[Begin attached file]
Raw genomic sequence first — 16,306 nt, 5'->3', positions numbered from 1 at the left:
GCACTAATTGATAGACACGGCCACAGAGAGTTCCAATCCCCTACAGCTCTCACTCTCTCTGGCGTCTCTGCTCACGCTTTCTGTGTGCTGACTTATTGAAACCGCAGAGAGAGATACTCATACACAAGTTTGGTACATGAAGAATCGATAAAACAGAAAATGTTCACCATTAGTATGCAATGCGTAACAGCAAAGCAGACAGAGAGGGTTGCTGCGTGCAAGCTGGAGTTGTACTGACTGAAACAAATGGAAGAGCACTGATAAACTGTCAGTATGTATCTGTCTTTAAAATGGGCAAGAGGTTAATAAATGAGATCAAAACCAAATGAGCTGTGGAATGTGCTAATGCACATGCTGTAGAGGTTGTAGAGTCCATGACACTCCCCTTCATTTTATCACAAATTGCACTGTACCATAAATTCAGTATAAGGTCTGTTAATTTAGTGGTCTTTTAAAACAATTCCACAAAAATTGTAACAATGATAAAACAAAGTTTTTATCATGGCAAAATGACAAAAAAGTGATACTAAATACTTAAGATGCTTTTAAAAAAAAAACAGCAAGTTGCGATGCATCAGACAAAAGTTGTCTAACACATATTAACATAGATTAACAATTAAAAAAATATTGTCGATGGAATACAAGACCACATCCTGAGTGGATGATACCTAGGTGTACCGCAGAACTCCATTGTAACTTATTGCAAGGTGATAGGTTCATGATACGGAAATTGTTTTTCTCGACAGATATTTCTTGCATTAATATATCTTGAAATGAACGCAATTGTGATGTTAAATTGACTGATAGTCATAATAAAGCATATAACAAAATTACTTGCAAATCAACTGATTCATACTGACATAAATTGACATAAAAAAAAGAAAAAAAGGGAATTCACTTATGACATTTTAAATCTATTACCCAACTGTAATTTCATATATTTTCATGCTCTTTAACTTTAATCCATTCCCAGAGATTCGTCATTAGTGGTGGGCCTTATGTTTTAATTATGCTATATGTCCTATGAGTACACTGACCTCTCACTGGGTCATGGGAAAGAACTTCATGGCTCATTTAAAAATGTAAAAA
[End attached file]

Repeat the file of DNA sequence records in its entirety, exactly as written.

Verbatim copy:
Raw genomic sequence first — 16,306 nt, 5'->3', positions numbered from 1 at the left:
GCACTAATTGATAGACACGGCCACAGAGAGTTCCAATCCCCTACAGCTCTCACTCTCTCTGGCGTCTCTGCTCACGCTTTCTGTGTGCTGACTTATTGAAACCGCAGAGAGAGATACTCATACACAAGTTTGGTACATGAAGAATCGATAAAACAGAAAATGTTCACCATTAGTATGCAATGCGTAACAGCAAAGCAGACAGAGAGGGTTGCTGCGTGCAAGCTGGAGTTGTACTGACTGAAACAAATGGAAGAGCACTGATAAACTGTCAGTATGTATCTGTCTTTAAAATGGGCAAGAGGTTAATAAATGAGATCAAAACCAAATGAGCTGTGGAATGTGCTAATGCACATGCTGTAGAGGTTGTAGAGTCCATGACACTCCCCTTCATTTTATCACAAATTGCACTGTACCATAAATTCAGTATAAGGTCTGTTAATTTAGTGGTCTTTTAAAACAATTCCACAAAAATTGTAACAATGATAAAACAAAGTTTTTATCATGGCAAAATGACAAAAAAGTGATACTAAATACTTAAGATGCTTTTAAAAAAAAAACAGCAAGTTGCGATGCATCAGACAAAAGTTGTCTAACACATATTAACATAGATTAACAATTAAAAAAATATTGTCGATGGAATACAAGACCACATCCTGAGTGGATGATACCTAGGTGTACCGCAGAACTCCATTGTAACTTATTGCAAGGTGATAGGTTCATGATACGGAAATTGTTTTTCTCGACAGATATTTCTTGCATTAATATATCTTGAAATGAACGCAATTGTGATGTTAAATTGACTGATAGTCATAATAAAGCATATAACAAAATTACTTGCAAATCAACTGATTCATACTGACATAAATTGACATAAAAAAAAGAAAAAAAGGGAATTCACTTATGACATTTTAAATCTATTACCCAACTGTAATTTCATATATTTTCATGCTCTTTAACTTTAATCCATTCCCAGAGATTCGTCATTAGTGGTGGGCCTTATGTTTTAATTATGCTATATGTCCTATGAGTACACTGACCTCTCACTGGGTCATGGGAAAGAACTTCATGGCTCATTTAAAAATGTAAAAA